did not decrease to less than 856 U/1
during the following 2 months, 100 mg
of cyclophosphamide (CP) was added
without any changes being seen in the
CK level for 2 months. A re-evaluation
of the muscle biopsy (Fig. 1b) was performed at this stage and it was recognized that infiltration of the inflammatory cells was relatively mild as compared to the extent of necrosis and
regeneration and there was a pathological adiposity and large dystrophic
fibers. These features, as well as resistance to PSL and CP, were considered
to be diagnostic of MD rather than
polymyositis.
Immunohistochemical examination using anti-dystrophin antibody showed a
homogeneously stained muscle sheath
CASE REPORT
Muscular dystrophy with anti-nuclear antibody / M. Funauchi et al.
Fig. 1. Muscle biopsy findings (quadriceps) showing focal degeneration,
necrosis and regeneration: (a) hematoxylin & eosin x250; (b) Gomoritrichrome x250. There are size variations in the muscle fibers and infiltration
of lymphocytes and macrophages. The
muscle sheath is homogeneously
stained with anti-dystrophin monoclonal antibody (c, x500).
which was thought to be compatible
with limb-girdle MD (Fig. 1c). Four
weeks later, PSL was tapered off and
CP was discontinued. The CK level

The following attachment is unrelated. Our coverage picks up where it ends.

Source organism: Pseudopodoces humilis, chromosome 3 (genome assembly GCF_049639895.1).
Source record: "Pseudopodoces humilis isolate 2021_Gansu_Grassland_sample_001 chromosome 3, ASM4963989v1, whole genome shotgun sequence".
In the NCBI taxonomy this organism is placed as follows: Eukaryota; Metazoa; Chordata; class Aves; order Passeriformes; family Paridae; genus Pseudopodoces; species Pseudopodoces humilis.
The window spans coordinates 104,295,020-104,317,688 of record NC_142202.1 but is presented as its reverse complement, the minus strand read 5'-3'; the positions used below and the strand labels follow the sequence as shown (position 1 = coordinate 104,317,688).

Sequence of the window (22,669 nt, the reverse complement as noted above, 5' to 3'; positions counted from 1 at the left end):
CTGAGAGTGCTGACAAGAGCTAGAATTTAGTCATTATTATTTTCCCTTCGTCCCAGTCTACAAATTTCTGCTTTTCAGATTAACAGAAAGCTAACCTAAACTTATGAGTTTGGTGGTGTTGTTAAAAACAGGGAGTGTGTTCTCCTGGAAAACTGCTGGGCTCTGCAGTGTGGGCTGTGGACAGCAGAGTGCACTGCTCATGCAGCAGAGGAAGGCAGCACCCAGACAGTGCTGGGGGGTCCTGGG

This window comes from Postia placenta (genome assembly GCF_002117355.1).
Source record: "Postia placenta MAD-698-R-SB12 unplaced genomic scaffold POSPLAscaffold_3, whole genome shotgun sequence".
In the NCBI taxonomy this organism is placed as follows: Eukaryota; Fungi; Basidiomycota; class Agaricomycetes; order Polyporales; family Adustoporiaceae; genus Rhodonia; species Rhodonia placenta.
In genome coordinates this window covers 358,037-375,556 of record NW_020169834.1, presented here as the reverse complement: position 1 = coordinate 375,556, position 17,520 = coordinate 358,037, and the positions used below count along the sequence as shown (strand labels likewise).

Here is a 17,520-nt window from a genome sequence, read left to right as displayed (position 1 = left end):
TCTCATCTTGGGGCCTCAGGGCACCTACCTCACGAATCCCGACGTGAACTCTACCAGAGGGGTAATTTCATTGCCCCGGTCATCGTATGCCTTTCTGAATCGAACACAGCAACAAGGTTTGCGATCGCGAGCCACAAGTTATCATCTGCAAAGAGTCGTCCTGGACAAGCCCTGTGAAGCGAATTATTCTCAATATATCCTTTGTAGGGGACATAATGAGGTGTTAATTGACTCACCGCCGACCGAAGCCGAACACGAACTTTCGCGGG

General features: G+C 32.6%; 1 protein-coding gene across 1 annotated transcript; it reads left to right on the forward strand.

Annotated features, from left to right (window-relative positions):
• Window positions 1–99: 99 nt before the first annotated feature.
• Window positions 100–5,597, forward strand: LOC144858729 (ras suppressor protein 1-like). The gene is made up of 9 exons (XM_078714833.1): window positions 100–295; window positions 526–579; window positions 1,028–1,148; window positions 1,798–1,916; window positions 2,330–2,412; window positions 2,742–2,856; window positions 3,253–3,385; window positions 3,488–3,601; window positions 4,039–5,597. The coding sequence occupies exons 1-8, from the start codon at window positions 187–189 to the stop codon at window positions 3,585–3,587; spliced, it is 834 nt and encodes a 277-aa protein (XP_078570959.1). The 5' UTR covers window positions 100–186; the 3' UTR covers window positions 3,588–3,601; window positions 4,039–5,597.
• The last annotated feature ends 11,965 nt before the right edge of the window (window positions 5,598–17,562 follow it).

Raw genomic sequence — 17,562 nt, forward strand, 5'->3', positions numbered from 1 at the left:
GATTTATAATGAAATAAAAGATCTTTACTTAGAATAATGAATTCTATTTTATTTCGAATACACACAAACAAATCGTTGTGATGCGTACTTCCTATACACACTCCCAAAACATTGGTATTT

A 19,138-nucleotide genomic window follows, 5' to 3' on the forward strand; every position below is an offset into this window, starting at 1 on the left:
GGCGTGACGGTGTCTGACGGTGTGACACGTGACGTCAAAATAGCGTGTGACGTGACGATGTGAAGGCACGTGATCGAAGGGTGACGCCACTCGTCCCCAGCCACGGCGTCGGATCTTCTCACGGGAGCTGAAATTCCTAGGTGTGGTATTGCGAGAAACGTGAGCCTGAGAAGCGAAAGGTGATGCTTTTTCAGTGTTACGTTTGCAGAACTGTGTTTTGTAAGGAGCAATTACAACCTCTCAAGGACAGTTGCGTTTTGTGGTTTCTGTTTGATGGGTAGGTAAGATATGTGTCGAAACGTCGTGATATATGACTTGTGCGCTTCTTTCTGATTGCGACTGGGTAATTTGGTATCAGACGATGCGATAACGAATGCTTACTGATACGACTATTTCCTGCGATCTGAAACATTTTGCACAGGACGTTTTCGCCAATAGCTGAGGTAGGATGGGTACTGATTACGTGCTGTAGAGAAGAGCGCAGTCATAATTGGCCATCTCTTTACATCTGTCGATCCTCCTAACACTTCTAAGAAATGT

changed from 800 to 1600 U/l during
the following 11 months regardless of
the therapy, while it increased transiently after muscular fatigue.
Discussion
It has been reported that there may be
reactive inflammation around muscle
fibers, especially in the early stages of
MD (1-3), although the major findings
in MD are degeneration and regeneration of the skeletal muscles. Furthermore, it is known that the mutation of
several peptides such as dysferlin or
laminin α2 are associated with inflammation (4, 5). Since these pathological
findings including inflammatory changes are typical for polymyositis, it may
be difficult to distinguish between MD
and polymyositis, if the former occurs
during or after adolescence, or when
the family history is uninformative.
In this case, the presence of ANA and
non-necrotic muscle fibers seemed
compatible with polymyositis, and the
early response to PSL supported this
diagnosis. Since the initial reduction in